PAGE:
[8:40 a.m. - December 4, 2013] Due to the power outage, classes are now cancelled until 12:45 p.m. Come to campus if you are cold. Otherwise residents are advised to remain in their homes or apartments.
BYU-Idaho values suggestions and ideas that can improve the university.
Use our Feedback Form to let us know what you think.
According to "Letting Go: A Parent's Guide to Understanding the College Years" by Karen Coburn and Madge Treeger, there are some basic guidelines that parents should follow to help their children make the adjustment to college.
Remember that, for your child, coming to the University is an important developmental step towards full adulthood. Finding oneself is a difficult enough process without feeling that the people whose opinions you respect most don't trust you.
Often when troubles become too much for a freshman to handle (a flunked test, ended friendship), the only place to turn may be home. You'll hear about their problems but often you never get to hear about the "A" paper, and the great new friends!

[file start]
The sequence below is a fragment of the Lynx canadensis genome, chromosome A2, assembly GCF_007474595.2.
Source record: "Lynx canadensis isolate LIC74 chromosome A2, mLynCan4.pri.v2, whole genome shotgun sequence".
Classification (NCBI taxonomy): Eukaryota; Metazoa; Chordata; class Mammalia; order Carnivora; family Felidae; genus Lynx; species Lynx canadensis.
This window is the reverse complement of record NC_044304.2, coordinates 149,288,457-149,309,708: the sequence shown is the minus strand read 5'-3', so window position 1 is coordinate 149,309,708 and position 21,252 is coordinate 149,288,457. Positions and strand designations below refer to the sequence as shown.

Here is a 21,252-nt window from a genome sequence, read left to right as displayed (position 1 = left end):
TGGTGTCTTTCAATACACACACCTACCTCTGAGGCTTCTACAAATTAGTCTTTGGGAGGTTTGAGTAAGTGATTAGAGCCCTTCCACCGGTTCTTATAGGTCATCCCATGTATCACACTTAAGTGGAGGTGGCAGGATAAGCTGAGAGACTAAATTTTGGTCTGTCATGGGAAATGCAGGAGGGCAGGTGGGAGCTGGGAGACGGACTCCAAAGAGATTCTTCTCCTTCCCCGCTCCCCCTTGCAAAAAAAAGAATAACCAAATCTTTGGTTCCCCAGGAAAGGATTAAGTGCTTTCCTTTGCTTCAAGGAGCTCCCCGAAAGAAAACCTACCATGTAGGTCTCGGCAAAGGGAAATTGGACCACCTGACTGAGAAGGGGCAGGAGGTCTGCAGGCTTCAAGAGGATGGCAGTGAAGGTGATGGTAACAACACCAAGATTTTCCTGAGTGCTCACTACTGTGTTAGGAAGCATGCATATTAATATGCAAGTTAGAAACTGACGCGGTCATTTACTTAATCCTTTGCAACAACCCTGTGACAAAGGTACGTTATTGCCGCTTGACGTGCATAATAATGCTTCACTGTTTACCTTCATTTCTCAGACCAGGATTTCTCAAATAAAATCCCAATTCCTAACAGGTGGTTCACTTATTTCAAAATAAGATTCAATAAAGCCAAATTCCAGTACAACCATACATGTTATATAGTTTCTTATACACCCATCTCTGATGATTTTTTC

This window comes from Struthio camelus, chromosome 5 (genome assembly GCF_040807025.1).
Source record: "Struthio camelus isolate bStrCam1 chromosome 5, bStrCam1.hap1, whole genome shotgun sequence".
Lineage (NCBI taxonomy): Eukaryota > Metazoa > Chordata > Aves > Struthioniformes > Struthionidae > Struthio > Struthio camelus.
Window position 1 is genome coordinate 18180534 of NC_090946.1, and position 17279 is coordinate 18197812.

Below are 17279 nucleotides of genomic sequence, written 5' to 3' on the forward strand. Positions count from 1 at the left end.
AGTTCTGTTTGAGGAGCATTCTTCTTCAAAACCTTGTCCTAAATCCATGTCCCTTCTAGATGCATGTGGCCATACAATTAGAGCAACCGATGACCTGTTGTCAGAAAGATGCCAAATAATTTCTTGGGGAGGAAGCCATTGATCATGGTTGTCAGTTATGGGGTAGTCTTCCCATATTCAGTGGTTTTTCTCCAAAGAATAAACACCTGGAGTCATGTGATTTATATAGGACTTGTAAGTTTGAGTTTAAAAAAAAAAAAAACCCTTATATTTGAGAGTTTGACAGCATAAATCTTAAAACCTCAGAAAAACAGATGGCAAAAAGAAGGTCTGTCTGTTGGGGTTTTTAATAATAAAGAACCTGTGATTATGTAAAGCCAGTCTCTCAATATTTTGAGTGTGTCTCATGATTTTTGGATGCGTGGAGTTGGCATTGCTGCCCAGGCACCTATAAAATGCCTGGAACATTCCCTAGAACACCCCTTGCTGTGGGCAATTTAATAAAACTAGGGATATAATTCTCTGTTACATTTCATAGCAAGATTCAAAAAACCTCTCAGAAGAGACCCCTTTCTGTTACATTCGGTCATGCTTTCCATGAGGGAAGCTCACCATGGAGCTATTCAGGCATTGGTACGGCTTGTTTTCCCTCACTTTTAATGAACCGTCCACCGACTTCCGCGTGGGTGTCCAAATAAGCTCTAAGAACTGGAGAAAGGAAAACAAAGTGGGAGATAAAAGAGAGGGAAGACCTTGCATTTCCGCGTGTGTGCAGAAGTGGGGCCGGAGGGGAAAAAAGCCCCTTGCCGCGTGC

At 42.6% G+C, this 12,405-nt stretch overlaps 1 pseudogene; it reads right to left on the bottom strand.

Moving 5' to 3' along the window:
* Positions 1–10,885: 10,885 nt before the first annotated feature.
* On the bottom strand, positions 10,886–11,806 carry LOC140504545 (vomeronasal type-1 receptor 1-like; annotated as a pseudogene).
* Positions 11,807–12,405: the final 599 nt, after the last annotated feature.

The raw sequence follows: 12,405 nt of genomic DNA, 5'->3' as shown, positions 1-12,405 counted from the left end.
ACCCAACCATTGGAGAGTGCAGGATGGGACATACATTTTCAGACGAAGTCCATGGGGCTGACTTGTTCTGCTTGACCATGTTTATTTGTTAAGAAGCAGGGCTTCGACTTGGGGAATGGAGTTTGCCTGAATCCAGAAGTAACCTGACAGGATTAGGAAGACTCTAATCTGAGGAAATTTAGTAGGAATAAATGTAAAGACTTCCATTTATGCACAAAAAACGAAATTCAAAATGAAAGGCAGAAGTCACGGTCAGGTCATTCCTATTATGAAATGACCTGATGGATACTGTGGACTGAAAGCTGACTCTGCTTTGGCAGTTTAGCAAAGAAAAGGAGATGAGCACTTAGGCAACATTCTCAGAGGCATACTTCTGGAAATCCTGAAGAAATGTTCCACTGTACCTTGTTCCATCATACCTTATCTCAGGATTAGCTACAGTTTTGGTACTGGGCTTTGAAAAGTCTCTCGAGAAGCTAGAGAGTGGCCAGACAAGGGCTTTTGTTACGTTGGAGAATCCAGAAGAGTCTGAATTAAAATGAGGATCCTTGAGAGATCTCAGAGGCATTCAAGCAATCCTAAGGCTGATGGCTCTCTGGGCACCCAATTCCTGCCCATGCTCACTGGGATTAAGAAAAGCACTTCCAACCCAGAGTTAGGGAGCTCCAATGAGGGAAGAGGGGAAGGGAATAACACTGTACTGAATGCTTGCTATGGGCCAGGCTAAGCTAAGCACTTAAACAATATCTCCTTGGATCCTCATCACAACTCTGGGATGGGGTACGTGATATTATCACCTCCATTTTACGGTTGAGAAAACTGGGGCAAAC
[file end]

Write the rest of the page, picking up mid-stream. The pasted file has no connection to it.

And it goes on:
An important part of the college experience is involvement with student clubs and organizations. Such involvement helps create an attachment to the University, enables new students to make friends, and contributes to academic success.
College freshmen are "cool" and have a tendency to resent interference with their newfound lifestyle. Keep conversations positive and avoid small arguments. Focus on achievements.
Your child will change. It's natural and can be inspiring and beautiful. You can't stop change; you may not even understand it; but it is within your power (and to your advantage and your child's advantage) to accept it. Be patient.
The freshman year can be full of indecision, insecurities, disappointments and, most of all, mistakes. They're also full of discovery, inspiration, good times and new friends. It takes them a while to accept that being unhappy, afraid, confused, and making mistakes is normal, and part of growing up. Those parents that accept and understand the highs and lows of their child's reality are providing the support and encouragement where it's needed most.